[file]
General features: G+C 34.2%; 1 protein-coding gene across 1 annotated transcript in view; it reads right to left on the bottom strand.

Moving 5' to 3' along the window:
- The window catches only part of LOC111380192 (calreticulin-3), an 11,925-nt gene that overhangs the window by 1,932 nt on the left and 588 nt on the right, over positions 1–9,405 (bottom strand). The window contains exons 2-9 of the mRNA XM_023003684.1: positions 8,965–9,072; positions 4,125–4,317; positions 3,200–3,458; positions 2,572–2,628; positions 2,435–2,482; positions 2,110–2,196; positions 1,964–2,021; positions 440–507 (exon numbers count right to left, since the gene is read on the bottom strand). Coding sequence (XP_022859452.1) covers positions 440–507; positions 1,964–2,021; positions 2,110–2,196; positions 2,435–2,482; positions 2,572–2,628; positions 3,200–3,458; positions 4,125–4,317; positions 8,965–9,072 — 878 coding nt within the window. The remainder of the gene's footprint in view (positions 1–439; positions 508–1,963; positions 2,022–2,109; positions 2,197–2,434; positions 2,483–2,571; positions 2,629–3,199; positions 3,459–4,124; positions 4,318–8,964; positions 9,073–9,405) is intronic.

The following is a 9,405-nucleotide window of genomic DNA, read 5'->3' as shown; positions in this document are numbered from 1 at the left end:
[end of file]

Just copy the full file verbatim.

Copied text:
General features: G+C 34.2%; 1 protein-coding gene across 1 annotated transcript in view; it reads right to left on the bottom strand.

Moving 5' to 3' along the window:
- The window catches only part of LOC111380192 (calreticulin-3), an 11,925-nt gene that overhangs the window by 1,932 nt on the left and 588 nt on the right, over positions 1–9,405 (bottom strand). The window contains exons 2-9 of the mRNA XM_023003684.1: positions 8,965–9,072; positions 4,125–4,317; positions 3,200–3,458; positions 2,572–2,628; positions 2,435–2,482; positions 2,110–2,196; positions 1,964–2,021; positions 440–507 (exon numbers count right to left, since the gene is read on the bottom strand). Coding sequence (XP_022859452.1) covers positions 440–507; positions 1,964–2,021; positions 2,110–2,196; positions 2,435–2,482; positions 2,572–2,628; positions 3,200–3,458; positions 4,125–4,317; positions 8,965–9,072 — 878 coding nt within the window. The remainder of the gene's footprint in view (positions 1–439; positions 508–1,963; positions 2,022–2,109; positions 2,197–2,434; positions 2,483–2,571; positions 2,629–3,199; positions 3,459–4,124; positions 4,318–8,964; positions 9,073–9,405) is intronic.

The following is a 9,405-nucleotide window of genomic DNA, read 5'->3' as shown; positions in this document are numbered from 1 at the left end: